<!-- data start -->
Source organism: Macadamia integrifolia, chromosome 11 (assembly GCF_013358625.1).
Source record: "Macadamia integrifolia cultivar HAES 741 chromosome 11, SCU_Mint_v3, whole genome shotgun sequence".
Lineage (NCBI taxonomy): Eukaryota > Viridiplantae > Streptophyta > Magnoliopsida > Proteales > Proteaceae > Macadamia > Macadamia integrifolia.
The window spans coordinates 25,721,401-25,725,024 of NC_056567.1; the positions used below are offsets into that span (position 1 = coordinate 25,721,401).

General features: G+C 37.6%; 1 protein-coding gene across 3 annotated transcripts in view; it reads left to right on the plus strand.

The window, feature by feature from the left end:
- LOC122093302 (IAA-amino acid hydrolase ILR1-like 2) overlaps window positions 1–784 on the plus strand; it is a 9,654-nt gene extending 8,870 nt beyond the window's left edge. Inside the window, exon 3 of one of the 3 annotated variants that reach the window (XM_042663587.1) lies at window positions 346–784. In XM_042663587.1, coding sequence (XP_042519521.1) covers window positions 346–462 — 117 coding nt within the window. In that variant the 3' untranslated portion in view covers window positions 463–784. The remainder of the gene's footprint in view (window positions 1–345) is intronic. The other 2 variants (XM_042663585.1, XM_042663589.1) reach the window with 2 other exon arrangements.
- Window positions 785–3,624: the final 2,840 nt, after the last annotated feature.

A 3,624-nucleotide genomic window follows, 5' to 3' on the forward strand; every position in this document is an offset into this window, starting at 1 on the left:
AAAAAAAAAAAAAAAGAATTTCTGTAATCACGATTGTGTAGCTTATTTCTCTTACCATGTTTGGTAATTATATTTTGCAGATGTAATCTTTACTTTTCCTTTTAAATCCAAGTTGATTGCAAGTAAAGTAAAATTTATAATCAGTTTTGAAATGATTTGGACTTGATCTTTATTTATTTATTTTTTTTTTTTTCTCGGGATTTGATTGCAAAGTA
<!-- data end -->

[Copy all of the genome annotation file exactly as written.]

Source organism: Macadamia integrifolia, chromosome 11 (assembly GCF_013358625.1).
Source record: "Macadamia integrifolia cultivar HAES 741 chromosome 11, SCU_Mint_v3, whole genome shotgun sequence".
Lineage (NCBI taxonomy): Eukaryota > Viridiplantae > Streptophyta > Magnoliopsida > Proteales > Proteaceae > Macadamia > Macadamia integrifolia.
The window spans coordinates 25,721,401-25,725,024 of NC_056567.1; the positions used below are offsets into that span (position 1 = coordinate 25,721,401).

General features: G+C 37.6%; 1 protein-coding gene across 3 annotated transcripts in view; it reads left to right on the plus strand.

The window, feature by feature from the left end:
- LOC122093302 (IAA-amino acid hydrolase ILR1-like 2) overlaps window positions 1–784 on the plus strand; it is a 9,654-nt gene extending 8,870 nt beyond the window's left edge. Inside the window, exon 3 of one of the 3 annotated variants that reach the window (XM_042663587.1) lies at window positions 346–784. In XM_042663587.1, coding sequence (XP_042519521.1) covers window positions 346–462 — 117 coding nt within the window. In that variant the 3' untranslated portion in view covers window positions 463–784. The remainder of the gene's footprint in view (window positions 1–345) is intronic. The other 2 variants (XM_042663585.1, XM_042663589.1) reach the window with 2 other exon arrangements.
- Window positions 785–3,624: the final 2,840 nt, after the last annotated feature.

A 3,624-nucleotide genomic window follows, 5' to 3' on the forward strand; every position in this document is an offset into this window, starting at 1 on the left:
AAAAAAAAAAAAAAAGAATTTCTGTAATCACGATTGTGTAGCTTATTTCTCTTACCATGTTTGGTAATTATATTTTGCAGATGTAATCTTTACTTTTCCTTTTAAATCCAAGTTGATTGCAAGTAAAGTAAAATTTATAATCAGTTTTGAAATGATTTGGACTTGATCTTTATTTATTTATTTTTTTTTTTTTCTCGGGATTTGATTGCAAAGTA